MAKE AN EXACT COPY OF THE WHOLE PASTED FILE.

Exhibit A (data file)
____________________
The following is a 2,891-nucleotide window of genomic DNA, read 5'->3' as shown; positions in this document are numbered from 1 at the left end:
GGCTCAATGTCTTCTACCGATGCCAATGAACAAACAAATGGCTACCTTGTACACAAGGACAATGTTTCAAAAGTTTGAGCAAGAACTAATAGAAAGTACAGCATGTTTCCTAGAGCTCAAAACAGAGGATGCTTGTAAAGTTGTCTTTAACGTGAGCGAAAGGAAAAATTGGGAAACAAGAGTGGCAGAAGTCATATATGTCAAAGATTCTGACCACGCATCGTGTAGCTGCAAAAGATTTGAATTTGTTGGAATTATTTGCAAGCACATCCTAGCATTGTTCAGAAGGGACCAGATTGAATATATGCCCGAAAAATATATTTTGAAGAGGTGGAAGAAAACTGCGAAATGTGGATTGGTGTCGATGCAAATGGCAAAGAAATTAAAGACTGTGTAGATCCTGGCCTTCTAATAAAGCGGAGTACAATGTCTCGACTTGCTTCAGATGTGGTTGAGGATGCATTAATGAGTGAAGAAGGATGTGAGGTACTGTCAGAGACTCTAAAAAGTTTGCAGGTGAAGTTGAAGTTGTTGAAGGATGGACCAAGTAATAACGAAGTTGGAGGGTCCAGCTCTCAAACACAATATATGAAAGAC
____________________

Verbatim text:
The following is a 2,891-nucleotide window of genomic DNA, read 5'->3' as shown; positions in this document are numbered from 1 at the left end:
GGCTCAATGTCTTCTACCGATGCCAATGAACAAACAAATGGCTACCTTGTACACAAGGACAATGTTTCAAAAGTTTGAGCAAGAACTAATAGAAAGTACAGCATGTTTCCTAGAGCTCAAAACAGAGGATGCTTGTAAAGTTGTCTTTAACGTGAGCGAAAGGAAAAATTGGGAAACAAGAGTGGCAGAAGTCATATATGTCAAAGATTCTGACCACGCATCGTGTAGCTGCAAAAGATTTGAATTTGTTGGAATTATTTGCAAGCACATCCTAGCATTGTTCAGAAGGGACCAGATTGAATATATGCCCGAAAAATATATTTTGAAGAGGTGGAAGAAAACTGCGAAATGTGGATTGGTGTCGATGCAAATGGCAAAGAAATTAAAGACTGTGTAGATCCTGGCCTTCTAATAAAGCGGAGTACAATGTCTCGACTTGCTTCAGATGTGGTTGAGGATGCATTAATGAGTGAAGAAGGATGTGAGGTACTGTCAGAGACTCTAAAAAGTTTGCAGGTGAAGTTGAAGTTGTTGAAGGATGGACCAAGTAATAACGAAGTTGGAGGGTCCAGCTCTCAAACACAATATATGAAAGAC